I had to run into the city to do a few errands this afternoon, namely, taking Daisy into in.cep.tion cyclery for her annual
check tune up. Afterwards, I had some time to kill until my own Masters Spin Class so I decided to go to the gym a bit early and burn off a bit of this holiday fat I’ve been adding on the past few weeks. To help pass the time, I listened to the ‘Chocolate City‘ album by Parliament.
I’ve already run the whole gamut of Funkdelic at the gym months ago, and only recently have I started to start checking out it’s sister act, Parliament (also lead by George Clinton) but then somewhere along the way I got waylaid. I guess I’m taking that quest back on today.
Released in 1975, the album was intended as a “tribute to Washington D.C.”, where the group had been particularly popular. The album’s cover includes images of the United States Capitol, the Washington Monument, and the Lincoln Memorial in the form of a chocolate medallion, as well as sticker labeled “Washington DC”. The popularity of the album in Washington D.C. was so profound that it sold 150,000 copies in that particular area.
This is generally considered the first “true” Parliament album and there’s a wealth of musical talent to be heard here – most notably Bootsy Collins, Bernie Worrell, and Eddie Hazel – and an emphasis on horns and harmony vocals. In fact, this album was the beginning of what would become the Holy Trinity of P-Funk: Clinton/Collins/Worrell. These three funkateers wrote just about all of the songs on this LP, and set the stage for the classic ‘Let’s Take It To The Stage‘ and ‘Mothership Connection‘ albums that followed. Unlike other successive albums, there’s no overarching narrative to fall back on and, instead, this is a collection of stand-alone songs, none topping the six-minute mark. The title cut is a masterpiece of smooth, Jazz-flavored Funk, with a dead-on-the-point narrative by George Clinton. The Funk continues to flow throughout the LP, until…’Let Me Be‘, a sparse, piano-driven, gospel-tinged testament, comes in out of nowhere, reminding the listener that this is Parliament-Funkadelic that you’re listening to, therefore expect the unexpected. Only Parliament-Funkadelic could interrupt a steady stream of Funk and throw in some good ol’, gut-wrenchin’ Soul.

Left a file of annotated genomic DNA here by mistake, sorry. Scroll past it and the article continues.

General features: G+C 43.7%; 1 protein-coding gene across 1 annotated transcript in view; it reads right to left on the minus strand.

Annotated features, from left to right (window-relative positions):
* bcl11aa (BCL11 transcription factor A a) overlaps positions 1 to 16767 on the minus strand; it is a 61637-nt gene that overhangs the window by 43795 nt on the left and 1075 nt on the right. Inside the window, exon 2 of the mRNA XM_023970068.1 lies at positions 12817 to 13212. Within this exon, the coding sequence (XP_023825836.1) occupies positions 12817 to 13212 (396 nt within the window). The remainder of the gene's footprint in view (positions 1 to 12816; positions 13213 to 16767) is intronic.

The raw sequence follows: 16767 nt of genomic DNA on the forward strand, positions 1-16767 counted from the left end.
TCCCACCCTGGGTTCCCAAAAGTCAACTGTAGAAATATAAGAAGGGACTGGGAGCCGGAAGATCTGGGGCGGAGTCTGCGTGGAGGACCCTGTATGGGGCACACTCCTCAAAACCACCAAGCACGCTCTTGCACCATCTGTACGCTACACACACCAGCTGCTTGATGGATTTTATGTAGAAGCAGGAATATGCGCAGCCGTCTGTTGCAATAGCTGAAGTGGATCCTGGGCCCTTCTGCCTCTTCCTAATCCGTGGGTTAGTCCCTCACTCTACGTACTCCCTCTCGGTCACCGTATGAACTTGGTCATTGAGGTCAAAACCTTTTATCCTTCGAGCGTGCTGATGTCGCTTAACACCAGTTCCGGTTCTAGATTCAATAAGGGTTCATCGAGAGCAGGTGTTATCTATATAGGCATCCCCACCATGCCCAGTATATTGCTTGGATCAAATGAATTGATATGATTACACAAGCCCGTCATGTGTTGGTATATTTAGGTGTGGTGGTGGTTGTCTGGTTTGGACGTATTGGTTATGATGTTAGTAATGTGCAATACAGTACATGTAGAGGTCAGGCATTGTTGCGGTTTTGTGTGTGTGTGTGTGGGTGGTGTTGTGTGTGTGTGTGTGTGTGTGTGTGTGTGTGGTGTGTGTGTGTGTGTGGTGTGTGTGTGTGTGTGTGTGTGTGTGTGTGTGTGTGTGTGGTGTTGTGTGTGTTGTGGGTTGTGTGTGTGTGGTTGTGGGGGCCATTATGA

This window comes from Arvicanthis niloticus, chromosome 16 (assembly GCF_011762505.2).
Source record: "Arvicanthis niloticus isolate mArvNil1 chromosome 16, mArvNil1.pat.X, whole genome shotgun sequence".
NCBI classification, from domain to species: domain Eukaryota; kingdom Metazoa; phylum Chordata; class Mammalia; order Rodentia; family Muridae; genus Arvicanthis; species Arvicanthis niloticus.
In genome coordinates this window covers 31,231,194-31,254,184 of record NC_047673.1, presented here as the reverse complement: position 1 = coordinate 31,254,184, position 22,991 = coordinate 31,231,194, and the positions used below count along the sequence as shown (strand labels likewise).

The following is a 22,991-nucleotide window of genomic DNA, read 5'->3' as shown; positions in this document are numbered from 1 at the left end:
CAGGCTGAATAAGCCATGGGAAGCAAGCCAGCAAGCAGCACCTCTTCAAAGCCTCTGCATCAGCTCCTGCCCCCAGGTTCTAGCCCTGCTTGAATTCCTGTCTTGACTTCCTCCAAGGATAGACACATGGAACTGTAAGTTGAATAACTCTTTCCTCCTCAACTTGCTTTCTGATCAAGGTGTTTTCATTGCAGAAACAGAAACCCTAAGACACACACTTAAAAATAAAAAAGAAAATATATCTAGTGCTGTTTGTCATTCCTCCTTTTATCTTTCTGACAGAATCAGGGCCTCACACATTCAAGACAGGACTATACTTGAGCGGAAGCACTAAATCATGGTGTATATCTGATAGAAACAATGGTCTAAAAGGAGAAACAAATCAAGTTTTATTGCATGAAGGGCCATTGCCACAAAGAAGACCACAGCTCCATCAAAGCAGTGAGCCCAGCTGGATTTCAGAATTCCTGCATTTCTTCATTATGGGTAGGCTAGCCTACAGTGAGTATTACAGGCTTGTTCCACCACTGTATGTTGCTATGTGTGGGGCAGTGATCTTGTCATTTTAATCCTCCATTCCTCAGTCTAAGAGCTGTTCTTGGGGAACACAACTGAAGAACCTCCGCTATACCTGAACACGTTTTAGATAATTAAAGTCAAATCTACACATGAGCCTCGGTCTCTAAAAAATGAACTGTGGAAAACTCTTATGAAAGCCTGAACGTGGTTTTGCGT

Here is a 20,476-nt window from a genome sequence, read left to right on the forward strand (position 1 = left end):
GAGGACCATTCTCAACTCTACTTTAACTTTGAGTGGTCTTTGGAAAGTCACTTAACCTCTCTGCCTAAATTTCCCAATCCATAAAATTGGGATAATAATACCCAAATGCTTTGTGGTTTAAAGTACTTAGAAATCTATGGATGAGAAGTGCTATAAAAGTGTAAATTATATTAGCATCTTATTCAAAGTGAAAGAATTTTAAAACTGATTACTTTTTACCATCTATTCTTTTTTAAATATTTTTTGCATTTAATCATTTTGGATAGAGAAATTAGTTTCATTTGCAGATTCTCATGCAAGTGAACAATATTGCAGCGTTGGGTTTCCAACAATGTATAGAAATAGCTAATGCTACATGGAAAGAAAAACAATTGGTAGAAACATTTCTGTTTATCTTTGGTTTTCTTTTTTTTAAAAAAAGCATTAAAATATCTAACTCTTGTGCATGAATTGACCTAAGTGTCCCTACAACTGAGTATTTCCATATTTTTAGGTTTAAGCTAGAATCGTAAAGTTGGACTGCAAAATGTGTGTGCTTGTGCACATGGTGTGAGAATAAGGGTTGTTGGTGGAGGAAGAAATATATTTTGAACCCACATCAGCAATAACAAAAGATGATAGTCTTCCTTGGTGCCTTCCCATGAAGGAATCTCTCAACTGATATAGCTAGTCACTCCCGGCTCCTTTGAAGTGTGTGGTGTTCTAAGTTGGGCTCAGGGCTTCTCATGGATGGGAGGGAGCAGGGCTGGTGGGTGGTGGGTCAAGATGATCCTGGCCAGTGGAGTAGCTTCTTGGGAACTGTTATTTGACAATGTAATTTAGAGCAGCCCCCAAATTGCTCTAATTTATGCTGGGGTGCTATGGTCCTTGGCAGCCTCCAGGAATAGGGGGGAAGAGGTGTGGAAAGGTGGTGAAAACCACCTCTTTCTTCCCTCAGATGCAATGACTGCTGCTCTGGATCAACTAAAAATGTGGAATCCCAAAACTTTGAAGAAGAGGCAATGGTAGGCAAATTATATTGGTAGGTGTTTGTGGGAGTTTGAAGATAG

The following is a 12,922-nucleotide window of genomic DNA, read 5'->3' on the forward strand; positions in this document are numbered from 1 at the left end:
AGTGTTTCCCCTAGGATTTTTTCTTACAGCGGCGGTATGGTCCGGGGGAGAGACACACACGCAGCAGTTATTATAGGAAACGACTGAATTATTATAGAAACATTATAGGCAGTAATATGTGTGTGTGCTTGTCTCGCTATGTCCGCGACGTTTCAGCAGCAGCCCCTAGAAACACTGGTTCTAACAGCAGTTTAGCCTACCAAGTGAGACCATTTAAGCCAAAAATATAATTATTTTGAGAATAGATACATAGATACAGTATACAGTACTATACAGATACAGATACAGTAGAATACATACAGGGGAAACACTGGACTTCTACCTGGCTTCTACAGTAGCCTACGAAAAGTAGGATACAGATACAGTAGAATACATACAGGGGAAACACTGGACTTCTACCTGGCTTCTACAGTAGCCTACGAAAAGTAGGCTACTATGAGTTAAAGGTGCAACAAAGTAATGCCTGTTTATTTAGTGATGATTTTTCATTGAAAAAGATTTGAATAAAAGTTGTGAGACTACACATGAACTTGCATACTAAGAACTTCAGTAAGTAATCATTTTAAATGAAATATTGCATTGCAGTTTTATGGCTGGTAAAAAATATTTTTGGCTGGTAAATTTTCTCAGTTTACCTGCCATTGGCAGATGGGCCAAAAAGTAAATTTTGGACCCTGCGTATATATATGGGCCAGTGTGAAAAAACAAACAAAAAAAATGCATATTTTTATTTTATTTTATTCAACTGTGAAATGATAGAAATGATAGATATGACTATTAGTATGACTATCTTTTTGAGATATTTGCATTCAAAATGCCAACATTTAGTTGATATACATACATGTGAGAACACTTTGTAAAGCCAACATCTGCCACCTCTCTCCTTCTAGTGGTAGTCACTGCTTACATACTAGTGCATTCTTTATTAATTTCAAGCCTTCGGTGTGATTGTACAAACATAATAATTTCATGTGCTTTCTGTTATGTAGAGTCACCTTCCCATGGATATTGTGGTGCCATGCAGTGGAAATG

I wouldn’t say it was my favorite of the Parliament-Funkadelic offerings, but it was, well, shall we “entertaining”, through a series of crunches, planks, and medicine ball push-ups. Certainly better than a kick in the junk, that’s for sure.